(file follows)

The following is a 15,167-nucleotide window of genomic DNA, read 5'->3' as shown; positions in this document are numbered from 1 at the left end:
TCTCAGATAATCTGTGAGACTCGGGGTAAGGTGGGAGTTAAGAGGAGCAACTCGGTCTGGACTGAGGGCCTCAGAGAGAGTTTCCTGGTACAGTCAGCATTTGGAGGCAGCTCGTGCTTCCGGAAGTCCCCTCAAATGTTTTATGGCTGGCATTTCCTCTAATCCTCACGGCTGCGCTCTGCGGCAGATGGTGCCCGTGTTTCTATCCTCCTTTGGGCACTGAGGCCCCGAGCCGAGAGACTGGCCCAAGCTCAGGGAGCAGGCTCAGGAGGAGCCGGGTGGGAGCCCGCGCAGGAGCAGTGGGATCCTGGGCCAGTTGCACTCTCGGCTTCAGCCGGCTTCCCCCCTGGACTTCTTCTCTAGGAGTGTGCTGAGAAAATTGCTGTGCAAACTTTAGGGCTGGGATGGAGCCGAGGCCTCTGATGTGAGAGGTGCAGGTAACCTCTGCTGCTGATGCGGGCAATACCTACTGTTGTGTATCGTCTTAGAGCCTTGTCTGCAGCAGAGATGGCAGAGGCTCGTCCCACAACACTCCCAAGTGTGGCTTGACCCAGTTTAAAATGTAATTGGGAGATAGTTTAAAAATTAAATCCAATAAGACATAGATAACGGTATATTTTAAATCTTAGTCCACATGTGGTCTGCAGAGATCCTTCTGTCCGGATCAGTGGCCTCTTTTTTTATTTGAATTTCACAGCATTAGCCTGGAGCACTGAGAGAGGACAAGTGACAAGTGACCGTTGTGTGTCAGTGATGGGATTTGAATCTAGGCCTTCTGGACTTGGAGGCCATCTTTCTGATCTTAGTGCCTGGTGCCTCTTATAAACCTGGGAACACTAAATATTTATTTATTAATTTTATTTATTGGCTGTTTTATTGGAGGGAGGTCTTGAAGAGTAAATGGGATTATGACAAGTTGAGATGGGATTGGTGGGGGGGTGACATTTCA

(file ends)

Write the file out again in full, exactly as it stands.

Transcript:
The following is a 15,167-nucleotide window of genomic DNA, read 5'->3' as shown; positions in this document are numbered from 1 at the left end:
TCTCAGATAATCTGTGAGACTCGGGGTAAGGTGGGAGTTAAGAGGAGCAACTCGGTCTGGACTGAGGGCCTCAGAGAGAGTTTCCTGGTACAGTCAGCATTTGGAGGCAGCTCGTGCTTCCGGAAGTCCCCTCAAATGTTTTATGGCTGGCATTTCCTCTAATCCTCACGGCTGCGCTCTGCGGCAGATGGTGCCCGTGTTTCTATCCTCCTTTGGGCACTGAGGCCCCGAGCCGAGAGACTGGCCCAAGCTCAGGGAGCAGGCTCAGGAGGAGCCGGGTGGGAGCCCGCGCAGGAGCAGTGGGATCCTGGGCCAGTTGCACTCTCGGCTTCAGCCGGCTTCCCCCCTGGACTTCTTCTCTAGGAGTGTGCTGAGAAAATTGCTGTGCAAACTTTAGGGCTGGGATGGAGCCGAGGCCTCTGATGTGAGAGGTGCAGGTAACCTCTGCTGCTGATGCGGGCAATACCTACTGTTGTGTATCGTCTTAGAGCCTTGTCTGCAGCAGAGATGGCAGAGGCTCGTCCCACAACACTCCCAAGTGTGGCTTGACCCAGTTTAAAATGTAATTGGGAGATAGTTTAAAAATTAAATCCAATAAGACATAGATAACGGTATATTTTAAATCTTAGTCCACATGTGGTCTGCAGAGATCCTTCTGTCCGGATCAGTGGCCTCTTTTTTTATTTGAATTTCACAGCATTAGCCTGGAGCACTGAGAGAGGACAAGTGACAAGTGACCGTTGTGTGTCAGTGATGGGATTTGAATCTAGGCCTTCTGGACTTGGAGGCCATCTTTCTGATCTTAGTGCCTGGTGCCTCTTATAAACCTGGGAACACTAAATATTTATTTATTAATTTTATTTATTGGCTGTTTTATTGGAGGGAGGTCTTGAAGAGTAAATGGGATTATGACAAGTTGAGATGGGATTGGTGGGGGGGTGACATTTCA